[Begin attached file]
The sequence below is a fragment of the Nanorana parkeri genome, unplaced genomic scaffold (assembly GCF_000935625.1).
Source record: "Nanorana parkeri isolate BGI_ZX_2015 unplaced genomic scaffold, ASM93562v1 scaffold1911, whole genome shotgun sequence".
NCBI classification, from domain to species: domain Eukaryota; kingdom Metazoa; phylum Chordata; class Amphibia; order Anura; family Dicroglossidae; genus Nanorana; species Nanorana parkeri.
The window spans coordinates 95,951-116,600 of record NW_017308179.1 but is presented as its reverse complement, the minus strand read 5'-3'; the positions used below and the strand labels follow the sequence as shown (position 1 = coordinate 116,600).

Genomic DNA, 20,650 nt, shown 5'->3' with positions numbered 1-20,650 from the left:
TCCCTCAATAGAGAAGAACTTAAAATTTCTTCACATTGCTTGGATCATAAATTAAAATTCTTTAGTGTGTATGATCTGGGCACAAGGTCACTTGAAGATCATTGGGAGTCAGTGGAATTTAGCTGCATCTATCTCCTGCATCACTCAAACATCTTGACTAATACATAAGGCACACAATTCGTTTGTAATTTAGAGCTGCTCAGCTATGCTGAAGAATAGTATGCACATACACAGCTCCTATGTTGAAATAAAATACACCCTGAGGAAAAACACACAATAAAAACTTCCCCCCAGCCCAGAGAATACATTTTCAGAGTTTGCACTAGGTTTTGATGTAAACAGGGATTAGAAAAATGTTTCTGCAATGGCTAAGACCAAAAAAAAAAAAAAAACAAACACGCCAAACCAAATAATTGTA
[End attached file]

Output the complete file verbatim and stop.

The sequence below is a fragment of the Nanorana parkeri genome, unplaced genomic scaffold (assembly GCF_000935625.1).
Source record: "Nanorana parkeri isolate BGI_ZX_2015 unplaced genomic scaffold, ASM93562v1 scaffold1911, whole genome shotgun sequence".
NCBI classification, from domain to species: domain Eukaryota; kingdom Metazoa; phylum Chordata; class Amphibia; order Anura; family Dicroglossidae; genus Nanorana; species Nanorana parkeri.
The window spans coordinates 95,951-116,600 of record NW_017308179.1 but is presented as its reverse complement, the minus strand read 5'-3'; the positions used below and the strand labels follow the sequence as shown (position 1 = coordinate 116,600).

Genomic DNA, 20,650 nt, shown 5'->3' with positions numbered 1-20,650 from the left:
TCCCTCAATAGAGAAGAACTTAAAATTTCTTCACATTGCTTGGATCATAAATTAAAATTCTTTAGTGTGTATGATCTGGGCACAAGGTCACTTGAAGATCATTGGGAGTCAGTGGAATTTAGCTGCATCTATCTCCTGCATCACTCAAACATCTTGACTAATACATAAGGCACACAATTCGTTTGTAATTTAGAGCTGCTCAGCTATGCTGAAGAATAGTATGCACATACACAGCTCCTATGTTGAAATAAAATACACCCTGAGGAAAAACACACAATAAAAACTTCCCCCCAGCCCAGAGAATACATTTTCAGAGTTTGCACTAGGTTTTGATGTAAACAGGGATTAGAAAAATGTTTCTGCAATGGCTAAGACCAAAAAAAAAAAAAAAACAAACACGCCAAACCAAATAATTGTA